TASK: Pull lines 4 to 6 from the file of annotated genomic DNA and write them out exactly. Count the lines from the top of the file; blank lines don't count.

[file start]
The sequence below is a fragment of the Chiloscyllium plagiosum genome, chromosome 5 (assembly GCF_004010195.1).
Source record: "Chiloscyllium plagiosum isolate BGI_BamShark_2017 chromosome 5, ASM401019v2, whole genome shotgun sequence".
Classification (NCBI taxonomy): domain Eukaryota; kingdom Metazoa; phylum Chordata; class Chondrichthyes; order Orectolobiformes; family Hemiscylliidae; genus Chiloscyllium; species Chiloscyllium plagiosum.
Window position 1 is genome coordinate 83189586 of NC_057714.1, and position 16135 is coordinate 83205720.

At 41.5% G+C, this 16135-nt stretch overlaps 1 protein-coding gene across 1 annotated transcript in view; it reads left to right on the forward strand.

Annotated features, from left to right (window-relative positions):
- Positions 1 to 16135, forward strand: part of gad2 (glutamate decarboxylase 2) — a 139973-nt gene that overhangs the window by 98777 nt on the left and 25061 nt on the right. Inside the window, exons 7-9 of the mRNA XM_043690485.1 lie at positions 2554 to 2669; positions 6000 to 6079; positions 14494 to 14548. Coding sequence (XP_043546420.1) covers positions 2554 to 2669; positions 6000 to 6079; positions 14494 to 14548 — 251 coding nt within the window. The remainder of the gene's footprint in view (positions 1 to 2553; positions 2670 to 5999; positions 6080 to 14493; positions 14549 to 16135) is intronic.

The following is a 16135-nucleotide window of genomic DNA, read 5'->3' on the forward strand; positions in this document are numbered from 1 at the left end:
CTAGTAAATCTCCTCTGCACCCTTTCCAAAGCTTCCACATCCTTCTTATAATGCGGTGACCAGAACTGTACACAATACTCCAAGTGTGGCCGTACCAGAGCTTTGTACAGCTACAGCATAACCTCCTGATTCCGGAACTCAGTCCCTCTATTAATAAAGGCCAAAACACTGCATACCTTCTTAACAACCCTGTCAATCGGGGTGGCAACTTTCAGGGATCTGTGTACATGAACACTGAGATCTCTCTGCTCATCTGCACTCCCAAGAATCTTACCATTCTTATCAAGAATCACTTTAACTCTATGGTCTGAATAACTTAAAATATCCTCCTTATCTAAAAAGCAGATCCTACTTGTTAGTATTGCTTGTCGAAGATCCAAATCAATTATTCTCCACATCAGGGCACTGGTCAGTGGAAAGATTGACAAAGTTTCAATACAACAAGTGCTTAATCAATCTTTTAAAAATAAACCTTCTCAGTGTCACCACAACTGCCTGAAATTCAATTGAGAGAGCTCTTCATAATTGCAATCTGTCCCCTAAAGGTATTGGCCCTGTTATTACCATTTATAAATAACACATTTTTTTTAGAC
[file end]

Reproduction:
Window position 1 is genome coordinate 83189586 of NC_057714.1, and position 16135 is coordinate 83205720.

At 41.5% G+C, this 16135-nt stretch overlaps 1 protein-coding gene across 1 annotated transcript in view; it reads left to right on the forward strand.

Annotated features, from left to right (window-relative positions):